The TV antenna connection is the standard Belling-Lee (PAL) connector that is part of the machine’s connection set. This avoids the need to mess with cord adaptors in order to connect regular TV-aerial setups for the TV tuner. Of course, ATSC (USA) variants would use the screw-on F connector.
Audio and Video
The Toshiba Satellite P750 uses a 2.1 speaker system that has been “worked” by Harman-Kardon. The main benefits that I have heard include a very “punchy” sound for all kinds of media playback.
I have tested this Toshiba’s 3D Vision capabilities on the demonstration material that is made available by NVIDIA and it is effective. The NVIDIA 3D glasses worked properly on their own battery and did provide the proper effect. They were able to be used by people who wear prescription or other glasses by just simply wearing them over those glasses. You should really have the laptop connected to AC power if you want to use 3D capabilities because this can drain the battery very fast.
There are variants in the Toshiba Satellite P750 Series which have the Optimus version of the NVIDIA GeForce GT540M. These only support 3D when connected to a 3D-capable display like the newer 3D flat-panel “main-lounge-area” TVs. But they have the the Optimus automatic dual-graphics modes that allow you to conserve battery runtime.
The screen front is very glossy which can be of nuisance value in brightly-lit rooms and can attract fingermarks.
The Satellite P750 is equipped with an integrated digital-TV tuner which would be configured for the market that this laptop is supplied in. Personally, I would prefer that the tuner is software-based so that it can be set by the user to work in any country that the laptop is taken to.
The main disadavantage of using only a discrete graphics chipset is that you lose on the battery runtime. I was able to engage in mixed tasks (typing, multimedia) for around three hours before it run down. Even running a DVD would make through two and a half hours. Use of the 3D functionality also places more demand on the battery.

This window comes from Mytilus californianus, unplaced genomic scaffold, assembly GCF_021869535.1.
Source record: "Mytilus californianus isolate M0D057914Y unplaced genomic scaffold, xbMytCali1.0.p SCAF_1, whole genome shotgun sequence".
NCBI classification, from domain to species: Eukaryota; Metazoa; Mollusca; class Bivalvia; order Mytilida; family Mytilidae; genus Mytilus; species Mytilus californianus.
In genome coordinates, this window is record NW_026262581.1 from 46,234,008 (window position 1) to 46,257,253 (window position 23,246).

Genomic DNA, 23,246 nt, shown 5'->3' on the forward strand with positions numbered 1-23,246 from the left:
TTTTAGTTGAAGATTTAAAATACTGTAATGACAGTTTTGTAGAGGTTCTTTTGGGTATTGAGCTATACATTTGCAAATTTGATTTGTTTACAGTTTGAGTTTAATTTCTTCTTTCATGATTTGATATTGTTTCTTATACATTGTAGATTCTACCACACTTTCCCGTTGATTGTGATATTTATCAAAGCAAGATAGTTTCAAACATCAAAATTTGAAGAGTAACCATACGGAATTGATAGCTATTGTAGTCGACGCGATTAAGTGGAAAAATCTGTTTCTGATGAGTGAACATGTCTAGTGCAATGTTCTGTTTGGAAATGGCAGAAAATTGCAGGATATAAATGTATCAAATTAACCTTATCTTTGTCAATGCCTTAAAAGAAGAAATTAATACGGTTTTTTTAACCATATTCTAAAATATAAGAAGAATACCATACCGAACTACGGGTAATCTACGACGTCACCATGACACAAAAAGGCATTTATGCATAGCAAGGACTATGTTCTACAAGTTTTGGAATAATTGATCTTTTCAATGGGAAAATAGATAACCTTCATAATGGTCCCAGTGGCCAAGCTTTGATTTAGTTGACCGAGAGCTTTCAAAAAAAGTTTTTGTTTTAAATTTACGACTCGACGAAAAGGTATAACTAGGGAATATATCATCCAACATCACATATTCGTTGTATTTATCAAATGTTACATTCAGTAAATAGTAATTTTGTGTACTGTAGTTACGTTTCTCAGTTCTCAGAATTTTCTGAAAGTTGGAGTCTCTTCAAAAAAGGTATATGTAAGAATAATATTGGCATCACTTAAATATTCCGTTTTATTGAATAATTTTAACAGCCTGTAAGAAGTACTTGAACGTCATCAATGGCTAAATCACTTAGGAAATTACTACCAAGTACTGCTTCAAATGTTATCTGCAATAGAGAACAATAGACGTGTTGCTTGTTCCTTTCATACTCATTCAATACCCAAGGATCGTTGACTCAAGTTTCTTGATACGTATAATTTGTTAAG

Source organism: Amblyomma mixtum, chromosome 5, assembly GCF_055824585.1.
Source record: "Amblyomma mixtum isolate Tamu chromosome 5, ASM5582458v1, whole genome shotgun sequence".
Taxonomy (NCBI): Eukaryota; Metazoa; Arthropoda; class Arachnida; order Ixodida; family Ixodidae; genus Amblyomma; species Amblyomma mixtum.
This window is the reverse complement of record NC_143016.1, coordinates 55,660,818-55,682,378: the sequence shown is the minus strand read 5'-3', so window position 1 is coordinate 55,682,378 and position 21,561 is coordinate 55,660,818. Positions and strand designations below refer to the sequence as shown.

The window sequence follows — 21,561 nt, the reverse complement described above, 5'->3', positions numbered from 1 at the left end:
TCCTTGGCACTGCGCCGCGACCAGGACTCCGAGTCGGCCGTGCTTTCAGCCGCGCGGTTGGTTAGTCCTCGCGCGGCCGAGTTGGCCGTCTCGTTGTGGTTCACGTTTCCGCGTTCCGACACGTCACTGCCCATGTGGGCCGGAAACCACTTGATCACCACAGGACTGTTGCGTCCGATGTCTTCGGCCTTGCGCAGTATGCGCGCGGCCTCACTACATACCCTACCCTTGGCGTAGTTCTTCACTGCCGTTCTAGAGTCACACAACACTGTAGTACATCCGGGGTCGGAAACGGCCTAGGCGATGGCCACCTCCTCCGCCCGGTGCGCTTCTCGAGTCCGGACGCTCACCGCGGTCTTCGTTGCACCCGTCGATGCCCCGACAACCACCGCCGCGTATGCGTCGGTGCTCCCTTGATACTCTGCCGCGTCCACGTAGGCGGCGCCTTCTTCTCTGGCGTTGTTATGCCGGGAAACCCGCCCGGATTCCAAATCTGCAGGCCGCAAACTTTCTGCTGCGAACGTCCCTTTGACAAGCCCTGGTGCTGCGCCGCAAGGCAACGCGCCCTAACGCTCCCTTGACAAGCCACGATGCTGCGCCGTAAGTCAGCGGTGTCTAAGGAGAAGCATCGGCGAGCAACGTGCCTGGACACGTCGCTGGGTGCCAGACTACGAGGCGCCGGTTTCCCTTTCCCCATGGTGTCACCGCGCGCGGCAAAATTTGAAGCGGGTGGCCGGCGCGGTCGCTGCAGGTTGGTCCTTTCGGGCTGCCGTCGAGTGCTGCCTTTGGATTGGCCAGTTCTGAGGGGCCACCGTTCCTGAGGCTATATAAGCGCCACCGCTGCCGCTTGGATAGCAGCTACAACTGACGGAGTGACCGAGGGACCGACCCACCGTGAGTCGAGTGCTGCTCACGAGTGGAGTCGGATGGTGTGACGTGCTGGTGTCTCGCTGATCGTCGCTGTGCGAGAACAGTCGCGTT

It may be not of concern if you often run the machine from AC power rather than the batteries.
Limitations and Points Of Improvement
The Toshiba Satellite P750’s trackpad could be recessed further so it isn’t easily activated during a bout of touch-typing.
The lock slot could also be repositioned so you can use larger locking devices while the laptop is connected to external power. This may be of concern with some of the combination locks that may have their release button close to the power cable.
I would also like to see the Blu-Ray drive be a direct-insert (slot-load) type rather than the typical drawer-load which becomes a bit too ordinary, especially on a premium-tier multimedia machine.
As I have said before, the TV tuner could be software-based for round-the-world TV reception; and the software-based operation could also support newer standards like DVB-T2 which is being rolled out across Europe.
I would position the Toshiba Sattelite P750 Series laptops as multimedia work-entertainment systems for nomadic users such as those of us who sail or fly for work. The combination of the Blu-Ray player, TV tuner and self-protecting hard disk would be of benefit to university students, nurses and the like who primarily live in on-campus accommodation that has small rooms like the typical college dorm. It also has the graphics ability that would expose it to image or video creation tasks.
Of course, if you were to take the screen size and the self-protecting hard disk out of the equation, this computer would be on a par with the Dell XPS L702x that I previously reviewed.